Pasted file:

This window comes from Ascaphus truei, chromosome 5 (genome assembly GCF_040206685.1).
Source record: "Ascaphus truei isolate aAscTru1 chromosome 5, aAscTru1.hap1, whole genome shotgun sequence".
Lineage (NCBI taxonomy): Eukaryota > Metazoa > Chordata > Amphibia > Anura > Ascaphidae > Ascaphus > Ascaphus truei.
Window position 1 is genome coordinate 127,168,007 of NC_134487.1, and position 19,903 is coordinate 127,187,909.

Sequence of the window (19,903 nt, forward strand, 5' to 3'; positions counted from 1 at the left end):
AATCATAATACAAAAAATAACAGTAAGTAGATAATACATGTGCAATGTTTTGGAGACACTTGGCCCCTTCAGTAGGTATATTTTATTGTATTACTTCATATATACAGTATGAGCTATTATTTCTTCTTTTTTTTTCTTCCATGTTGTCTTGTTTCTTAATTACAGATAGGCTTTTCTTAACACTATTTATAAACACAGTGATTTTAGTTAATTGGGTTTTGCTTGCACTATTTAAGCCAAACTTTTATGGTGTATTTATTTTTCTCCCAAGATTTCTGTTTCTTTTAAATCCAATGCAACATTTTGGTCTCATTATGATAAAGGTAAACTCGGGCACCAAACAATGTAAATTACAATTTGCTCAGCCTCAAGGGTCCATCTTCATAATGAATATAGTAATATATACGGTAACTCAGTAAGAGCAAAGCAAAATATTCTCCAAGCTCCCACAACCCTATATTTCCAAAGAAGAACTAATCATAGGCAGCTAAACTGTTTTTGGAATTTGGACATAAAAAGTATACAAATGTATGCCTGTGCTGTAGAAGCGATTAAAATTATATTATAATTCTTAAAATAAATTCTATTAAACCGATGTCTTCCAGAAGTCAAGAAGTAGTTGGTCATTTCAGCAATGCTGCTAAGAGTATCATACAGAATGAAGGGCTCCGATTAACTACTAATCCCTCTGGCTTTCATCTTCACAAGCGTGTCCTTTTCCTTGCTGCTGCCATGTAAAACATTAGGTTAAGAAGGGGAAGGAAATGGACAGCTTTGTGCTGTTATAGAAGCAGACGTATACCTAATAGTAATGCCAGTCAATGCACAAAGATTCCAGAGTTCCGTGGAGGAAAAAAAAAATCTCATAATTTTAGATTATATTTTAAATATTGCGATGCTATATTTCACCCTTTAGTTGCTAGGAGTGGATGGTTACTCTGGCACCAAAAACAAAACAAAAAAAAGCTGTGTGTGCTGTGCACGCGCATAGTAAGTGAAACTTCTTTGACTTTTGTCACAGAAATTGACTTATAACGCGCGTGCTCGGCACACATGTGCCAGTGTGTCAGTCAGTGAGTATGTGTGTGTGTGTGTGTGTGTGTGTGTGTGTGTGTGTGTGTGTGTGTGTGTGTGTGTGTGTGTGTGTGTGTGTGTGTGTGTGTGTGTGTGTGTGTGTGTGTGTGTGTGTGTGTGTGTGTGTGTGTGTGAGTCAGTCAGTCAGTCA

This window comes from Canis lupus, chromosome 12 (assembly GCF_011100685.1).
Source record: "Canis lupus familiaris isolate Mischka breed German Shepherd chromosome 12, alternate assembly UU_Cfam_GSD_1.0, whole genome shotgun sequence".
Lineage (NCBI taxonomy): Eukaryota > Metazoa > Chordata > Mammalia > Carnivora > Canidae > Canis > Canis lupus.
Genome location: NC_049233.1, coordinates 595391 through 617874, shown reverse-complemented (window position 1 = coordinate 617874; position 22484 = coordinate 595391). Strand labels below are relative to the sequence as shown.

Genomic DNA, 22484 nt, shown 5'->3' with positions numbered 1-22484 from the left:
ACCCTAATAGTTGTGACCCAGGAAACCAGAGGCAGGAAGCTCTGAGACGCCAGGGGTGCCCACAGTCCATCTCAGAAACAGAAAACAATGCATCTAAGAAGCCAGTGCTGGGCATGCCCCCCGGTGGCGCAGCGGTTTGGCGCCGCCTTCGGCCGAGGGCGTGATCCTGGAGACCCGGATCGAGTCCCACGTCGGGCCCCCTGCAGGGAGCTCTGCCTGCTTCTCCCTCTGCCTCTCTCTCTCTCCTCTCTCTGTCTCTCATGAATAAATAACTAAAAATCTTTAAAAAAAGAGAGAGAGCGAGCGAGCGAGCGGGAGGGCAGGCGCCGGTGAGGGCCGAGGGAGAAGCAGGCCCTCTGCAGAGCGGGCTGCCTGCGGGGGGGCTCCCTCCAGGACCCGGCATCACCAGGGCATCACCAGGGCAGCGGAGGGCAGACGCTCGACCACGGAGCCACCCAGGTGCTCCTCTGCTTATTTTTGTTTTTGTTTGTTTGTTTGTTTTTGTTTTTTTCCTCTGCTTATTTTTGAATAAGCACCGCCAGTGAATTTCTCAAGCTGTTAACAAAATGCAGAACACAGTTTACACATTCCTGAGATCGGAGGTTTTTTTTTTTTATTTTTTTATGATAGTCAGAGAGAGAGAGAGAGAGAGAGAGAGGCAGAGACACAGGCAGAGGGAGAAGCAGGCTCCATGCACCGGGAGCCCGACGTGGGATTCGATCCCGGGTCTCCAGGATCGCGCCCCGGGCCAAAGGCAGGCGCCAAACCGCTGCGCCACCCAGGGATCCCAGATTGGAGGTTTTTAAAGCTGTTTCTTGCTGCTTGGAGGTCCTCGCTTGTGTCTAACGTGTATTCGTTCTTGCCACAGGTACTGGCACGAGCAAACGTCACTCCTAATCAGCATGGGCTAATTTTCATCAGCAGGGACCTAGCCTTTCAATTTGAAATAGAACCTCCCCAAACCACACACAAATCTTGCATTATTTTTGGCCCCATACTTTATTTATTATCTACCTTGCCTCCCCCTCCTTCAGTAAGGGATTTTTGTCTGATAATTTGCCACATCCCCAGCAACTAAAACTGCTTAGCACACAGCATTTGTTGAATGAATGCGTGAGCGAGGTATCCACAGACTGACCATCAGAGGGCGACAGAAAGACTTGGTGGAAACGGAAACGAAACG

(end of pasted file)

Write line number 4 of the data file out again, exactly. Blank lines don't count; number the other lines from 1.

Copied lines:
Window position 1 is genome coordinate 127,168,007 of NC_134487.1, and position 19,903 is coordinate 127,187,909.